Religion and Globalization

Questions?

  • University College
    202-885-6737
    universitycollege@american.edu
    Anderson, Room 1014

    Wyatt, Jamie J
    Associate Director, University College and Learning Communities

Mailing Address
Ash Wednesday for members of the Navy

Religion and Globalization offers a different kind of introduction to the study of the world’s major religious traditions. Rather than approaching each religion as an independent tradition that developed in a vacuum, this course looks at the ways that religions develop in conversation with one another. It has always been the case that religions are best understood as being related to one another in geographic families, as with the Dharmic traditions (Hinduism, Buddhism, Jainism, and Sikhism) or the Abrahamic traditions (Judaism, Christianity, and Islam). But close dialogue between traditions is not an artifact of ancient history: exchange, convergence, and hybridization still characterize the way religions interact in the modern era. As people and cultures move across the globe, as ideas are mobilized and transported by media technology, and as the market economy stimulates religious innovation, religions find themselves in contact in new and profound ways. Such forms of contact are the focus of Religion and Globalization, which explores these questions by investigating how religion is lived and experienced in today’s pluralistic, multicultural world. The aim of this course is to provide students with both basic knowledge about specific traditions and to equip them with tools for thinking about how they operate in our global age.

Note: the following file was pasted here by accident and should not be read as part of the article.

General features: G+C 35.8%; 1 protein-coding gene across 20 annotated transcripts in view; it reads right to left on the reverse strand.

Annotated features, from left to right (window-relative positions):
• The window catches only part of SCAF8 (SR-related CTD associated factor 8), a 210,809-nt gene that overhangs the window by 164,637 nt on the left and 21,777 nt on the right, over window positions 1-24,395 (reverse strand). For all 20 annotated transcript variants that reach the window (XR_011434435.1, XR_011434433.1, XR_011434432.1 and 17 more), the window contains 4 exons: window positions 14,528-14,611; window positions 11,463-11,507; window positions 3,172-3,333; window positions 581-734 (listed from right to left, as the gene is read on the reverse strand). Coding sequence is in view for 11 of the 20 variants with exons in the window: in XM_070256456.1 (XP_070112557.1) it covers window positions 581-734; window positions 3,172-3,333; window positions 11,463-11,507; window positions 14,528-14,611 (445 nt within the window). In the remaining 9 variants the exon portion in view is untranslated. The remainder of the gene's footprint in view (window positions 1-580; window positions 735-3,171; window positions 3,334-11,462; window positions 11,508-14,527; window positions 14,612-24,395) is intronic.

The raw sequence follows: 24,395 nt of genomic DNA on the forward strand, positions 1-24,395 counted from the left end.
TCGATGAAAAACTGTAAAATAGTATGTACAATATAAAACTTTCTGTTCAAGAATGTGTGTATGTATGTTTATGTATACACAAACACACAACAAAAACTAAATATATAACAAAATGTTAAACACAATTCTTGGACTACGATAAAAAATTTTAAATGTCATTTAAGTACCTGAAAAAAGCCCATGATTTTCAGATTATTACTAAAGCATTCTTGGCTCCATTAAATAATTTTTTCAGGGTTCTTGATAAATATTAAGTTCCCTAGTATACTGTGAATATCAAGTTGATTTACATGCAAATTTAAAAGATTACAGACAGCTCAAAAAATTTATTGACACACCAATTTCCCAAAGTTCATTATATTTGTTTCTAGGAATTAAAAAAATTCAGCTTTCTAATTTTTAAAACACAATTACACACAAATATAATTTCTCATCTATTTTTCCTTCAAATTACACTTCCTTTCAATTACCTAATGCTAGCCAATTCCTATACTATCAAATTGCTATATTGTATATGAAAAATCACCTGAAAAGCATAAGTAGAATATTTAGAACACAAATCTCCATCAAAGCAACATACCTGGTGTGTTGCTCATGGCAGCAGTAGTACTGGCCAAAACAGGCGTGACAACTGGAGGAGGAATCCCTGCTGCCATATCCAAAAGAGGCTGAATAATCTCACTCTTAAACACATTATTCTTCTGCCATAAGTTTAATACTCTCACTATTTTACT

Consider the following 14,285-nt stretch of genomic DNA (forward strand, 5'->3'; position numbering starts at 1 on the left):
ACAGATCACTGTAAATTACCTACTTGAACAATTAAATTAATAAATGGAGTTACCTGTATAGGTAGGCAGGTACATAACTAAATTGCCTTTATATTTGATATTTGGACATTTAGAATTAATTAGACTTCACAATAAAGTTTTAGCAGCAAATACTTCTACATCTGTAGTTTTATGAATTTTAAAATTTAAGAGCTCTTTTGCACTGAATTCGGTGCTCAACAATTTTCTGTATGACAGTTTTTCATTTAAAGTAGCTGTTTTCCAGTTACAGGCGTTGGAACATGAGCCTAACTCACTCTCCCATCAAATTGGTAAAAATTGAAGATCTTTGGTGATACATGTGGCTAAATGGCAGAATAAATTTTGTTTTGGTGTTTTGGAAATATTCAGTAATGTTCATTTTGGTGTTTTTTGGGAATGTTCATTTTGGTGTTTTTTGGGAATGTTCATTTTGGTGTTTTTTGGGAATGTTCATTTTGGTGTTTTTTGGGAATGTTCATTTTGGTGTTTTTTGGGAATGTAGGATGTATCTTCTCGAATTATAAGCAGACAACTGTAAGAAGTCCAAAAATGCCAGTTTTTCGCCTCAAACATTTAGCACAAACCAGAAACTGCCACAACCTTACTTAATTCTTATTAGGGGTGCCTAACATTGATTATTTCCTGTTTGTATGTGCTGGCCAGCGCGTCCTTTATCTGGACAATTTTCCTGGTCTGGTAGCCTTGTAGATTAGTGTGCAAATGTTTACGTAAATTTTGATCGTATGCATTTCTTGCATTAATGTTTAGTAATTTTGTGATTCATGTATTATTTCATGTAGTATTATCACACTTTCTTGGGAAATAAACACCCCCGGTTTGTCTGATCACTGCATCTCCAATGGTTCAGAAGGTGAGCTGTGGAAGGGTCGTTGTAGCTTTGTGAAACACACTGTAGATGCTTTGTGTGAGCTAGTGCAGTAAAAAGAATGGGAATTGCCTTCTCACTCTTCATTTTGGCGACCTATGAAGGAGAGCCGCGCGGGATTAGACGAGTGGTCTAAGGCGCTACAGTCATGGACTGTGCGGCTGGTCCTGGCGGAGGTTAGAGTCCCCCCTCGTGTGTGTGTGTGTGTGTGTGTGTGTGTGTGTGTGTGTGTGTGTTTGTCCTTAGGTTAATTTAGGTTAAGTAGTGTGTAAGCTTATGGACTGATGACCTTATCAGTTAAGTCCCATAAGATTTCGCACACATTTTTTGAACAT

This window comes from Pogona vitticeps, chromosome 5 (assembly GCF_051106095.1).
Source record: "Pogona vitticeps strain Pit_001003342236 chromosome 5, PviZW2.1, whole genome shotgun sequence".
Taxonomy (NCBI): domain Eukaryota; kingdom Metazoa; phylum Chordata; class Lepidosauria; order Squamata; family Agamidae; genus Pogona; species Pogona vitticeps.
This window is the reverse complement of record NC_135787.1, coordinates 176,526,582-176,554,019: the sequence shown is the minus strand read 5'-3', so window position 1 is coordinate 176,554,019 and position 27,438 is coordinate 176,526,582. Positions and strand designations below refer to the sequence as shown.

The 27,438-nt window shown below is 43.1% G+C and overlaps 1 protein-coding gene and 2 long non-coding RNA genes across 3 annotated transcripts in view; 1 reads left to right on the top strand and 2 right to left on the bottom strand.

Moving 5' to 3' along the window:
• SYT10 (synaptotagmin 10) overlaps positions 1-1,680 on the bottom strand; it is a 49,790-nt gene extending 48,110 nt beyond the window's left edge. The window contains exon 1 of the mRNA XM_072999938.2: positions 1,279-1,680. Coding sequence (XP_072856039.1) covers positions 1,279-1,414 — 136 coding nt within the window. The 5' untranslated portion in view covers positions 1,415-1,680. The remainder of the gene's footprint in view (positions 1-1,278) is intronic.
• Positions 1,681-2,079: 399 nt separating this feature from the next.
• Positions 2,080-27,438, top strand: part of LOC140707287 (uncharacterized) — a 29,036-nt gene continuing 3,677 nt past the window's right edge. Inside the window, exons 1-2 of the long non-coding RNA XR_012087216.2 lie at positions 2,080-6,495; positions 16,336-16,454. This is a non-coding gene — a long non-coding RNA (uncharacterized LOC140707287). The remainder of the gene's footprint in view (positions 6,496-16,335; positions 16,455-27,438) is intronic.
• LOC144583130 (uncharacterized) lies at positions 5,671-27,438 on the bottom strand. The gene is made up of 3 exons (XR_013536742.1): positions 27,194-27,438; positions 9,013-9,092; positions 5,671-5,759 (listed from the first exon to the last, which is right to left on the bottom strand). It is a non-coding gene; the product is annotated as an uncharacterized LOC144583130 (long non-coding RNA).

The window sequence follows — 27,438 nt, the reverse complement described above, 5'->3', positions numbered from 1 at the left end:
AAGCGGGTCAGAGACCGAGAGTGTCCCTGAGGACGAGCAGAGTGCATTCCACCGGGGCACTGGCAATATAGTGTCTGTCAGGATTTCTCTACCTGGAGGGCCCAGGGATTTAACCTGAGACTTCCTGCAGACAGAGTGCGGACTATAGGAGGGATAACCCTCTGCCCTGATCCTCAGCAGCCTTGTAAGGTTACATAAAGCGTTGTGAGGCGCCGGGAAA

Evan Berry

Evan Berry
Evan Berry is Assistant Professor of Philosophy and Religion at American University and Co-Director of the Ethics, Peace, and Global Affairs master's program. His research interests focus on ideas of nature in modern western culture, particularly the religious roots of contemporary environmental discourse. Trained in both social scientific and theoretical methodologies, his current scholarship includes an ethnographic study of intentional communities in the Pacific Northwest, a critique of the philosophical assumptions of climate change ethics, and a book project on the role of religious language in the birth of the American environmental movement.

Degrees:

PhD, Religious Studies, University of California Santa Barbara
MA Religious Studies, University of California Santa Barbara
BA, Religion, The Colorado College